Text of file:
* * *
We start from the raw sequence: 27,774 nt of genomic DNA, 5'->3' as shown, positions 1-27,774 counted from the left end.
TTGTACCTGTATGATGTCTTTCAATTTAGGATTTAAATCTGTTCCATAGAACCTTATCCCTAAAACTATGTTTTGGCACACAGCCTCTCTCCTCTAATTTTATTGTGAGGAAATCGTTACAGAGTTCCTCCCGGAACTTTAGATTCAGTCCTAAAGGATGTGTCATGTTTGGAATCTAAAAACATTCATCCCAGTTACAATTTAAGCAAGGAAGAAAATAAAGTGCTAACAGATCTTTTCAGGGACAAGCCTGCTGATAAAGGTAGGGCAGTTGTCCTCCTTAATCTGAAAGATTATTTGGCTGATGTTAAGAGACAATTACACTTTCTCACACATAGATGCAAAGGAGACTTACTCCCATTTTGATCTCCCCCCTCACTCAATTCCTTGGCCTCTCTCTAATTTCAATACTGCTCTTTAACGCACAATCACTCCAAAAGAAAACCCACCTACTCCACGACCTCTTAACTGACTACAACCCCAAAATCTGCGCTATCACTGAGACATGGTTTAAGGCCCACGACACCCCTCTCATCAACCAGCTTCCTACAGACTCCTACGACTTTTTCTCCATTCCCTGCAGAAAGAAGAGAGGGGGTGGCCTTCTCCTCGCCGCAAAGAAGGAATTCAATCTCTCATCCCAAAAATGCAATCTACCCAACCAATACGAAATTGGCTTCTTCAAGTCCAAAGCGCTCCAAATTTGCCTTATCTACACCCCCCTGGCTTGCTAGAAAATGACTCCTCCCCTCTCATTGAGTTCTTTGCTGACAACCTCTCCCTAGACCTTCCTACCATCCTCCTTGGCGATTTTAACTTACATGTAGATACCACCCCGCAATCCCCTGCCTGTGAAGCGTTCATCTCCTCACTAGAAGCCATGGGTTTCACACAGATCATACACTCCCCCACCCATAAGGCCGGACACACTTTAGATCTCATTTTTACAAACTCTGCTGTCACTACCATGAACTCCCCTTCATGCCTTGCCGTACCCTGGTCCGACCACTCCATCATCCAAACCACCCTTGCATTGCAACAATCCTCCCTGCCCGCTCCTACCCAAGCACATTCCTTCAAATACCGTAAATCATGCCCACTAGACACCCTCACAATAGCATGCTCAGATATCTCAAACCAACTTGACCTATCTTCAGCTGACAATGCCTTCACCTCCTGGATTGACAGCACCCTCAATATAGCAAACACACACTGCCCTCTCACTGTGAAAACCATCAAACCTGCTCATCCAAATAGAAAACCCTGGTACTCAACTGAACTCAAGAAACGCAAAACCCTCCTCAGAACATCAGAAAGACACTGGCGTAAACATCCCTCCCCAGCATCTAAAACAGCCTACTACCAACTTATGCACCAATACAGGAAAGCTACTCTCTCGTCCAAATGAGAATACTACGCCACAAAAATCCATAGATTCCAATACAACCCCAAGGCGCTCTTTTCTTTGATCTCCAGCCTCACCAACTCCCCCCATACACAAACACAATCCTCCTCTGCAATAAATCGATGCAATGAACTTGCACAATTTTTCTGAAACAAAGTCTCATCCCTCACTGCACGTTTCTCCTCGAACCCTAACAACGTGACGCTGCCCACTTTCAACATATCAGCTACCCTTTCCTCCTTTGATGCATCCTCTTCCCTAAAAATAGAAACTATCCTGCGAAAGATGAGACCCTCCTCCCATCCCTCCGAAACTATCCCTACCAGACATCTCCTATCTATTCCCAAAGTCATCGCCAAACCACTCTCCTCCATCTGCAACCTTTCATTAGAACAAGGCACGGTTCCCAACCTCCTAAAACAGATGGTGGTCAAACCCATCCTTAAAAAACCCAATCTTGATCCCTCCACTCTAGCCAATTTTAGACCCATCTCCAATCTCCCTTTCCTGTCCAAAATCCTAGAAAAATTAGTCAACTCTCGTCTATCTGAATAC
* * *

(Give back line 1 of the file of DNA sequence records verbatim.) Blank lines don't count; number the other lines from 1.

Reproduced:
We start from the raw sequence: 27,774 nt of genomic DNA, 5'->3' as shown, positions 1-27,774 counted from the left end.